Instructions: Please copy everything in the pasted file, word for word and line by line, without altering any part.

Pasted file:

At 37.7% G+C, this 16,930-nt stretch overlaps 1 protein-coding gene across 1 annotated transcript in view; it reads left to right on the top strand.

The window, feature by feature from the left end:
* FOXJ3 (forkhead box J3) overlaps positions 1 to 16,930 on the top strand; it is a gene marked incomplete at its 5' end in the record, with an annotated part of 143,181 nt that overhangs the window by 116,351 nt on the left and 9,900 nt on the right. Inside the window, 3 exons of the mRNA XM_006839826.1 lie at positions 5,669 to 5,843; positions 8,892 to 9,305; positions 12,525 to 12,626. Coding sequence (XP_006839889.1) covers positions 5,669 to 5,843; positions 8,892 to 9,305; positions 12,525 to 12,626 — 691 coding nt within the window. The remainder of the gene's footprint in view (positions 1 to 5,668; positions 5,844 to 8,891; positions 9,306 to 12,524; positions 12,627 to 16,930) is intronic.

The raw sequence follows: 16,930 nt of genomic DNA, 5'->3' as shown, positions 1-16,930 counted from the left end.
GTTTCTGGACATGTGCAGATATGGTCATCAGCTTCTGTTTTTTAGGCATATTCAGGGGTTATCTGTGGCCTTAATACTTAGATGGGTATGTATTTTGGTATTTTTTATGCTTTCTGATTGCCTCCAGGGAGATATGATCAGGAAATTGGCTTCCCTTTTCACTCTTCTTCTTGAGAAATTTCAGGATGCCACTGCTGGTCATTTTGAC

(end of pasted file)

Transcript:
At 37.7% G+C, this 16,930-nt stretch overlaps 1 protein-coding gene across 1 annotated transcript in view; it reads left to right on the top strand.

The window, feature by feature from the left end:
* FOXJ3 (forkhead box J3) overlaps positions 1 to 16,930 on the top strand; it is a gene marked incomplete at its 5' end in the record, with an annotated part of 143,181 nt that overhangs the window by 116,351 nt on the left and 9,900 nt on the right. Inside the window, 3 exons of the mRNA XM_006839826.1 lie at positions 5,669 to 5,843; positions 8,892 to 9,305; positions 12,525 to 12,626. Coding sequence (XP_006839889.1) covers positions 5,669 to 5,843; positions 8,892 to 9,305; positions 12,525 to 12,626 — 691 coding nt within the window. The remainder of the gene's footprint in view (positions 1 to 5,668; positions 5,844 to 8,891; positions 9,306 to 12,524; positions 12,627 to 16,930) is intronic.

The raw sequence follows: 16,930 nt of genomic DNA, 5'->3' as shown, positions 1-16,930 counted from the left end.
GTTTCTGGACATGTGCAGATATGGTCATCAGCTTCTGTTTTTTAGGCATATTCAGGGGTTATCTGTGGCCTTAATACTTAGATGGGTATGTATTTTGGTATTTTTTATGCTTTCTGATTGCCTCCAGGGAGATATGATCAGGAAATTGGCTTCCCTTTTCACTCTTCTTCTTGAGAAATTTCAGGATGCCACTGCTGGTCATTTTGAC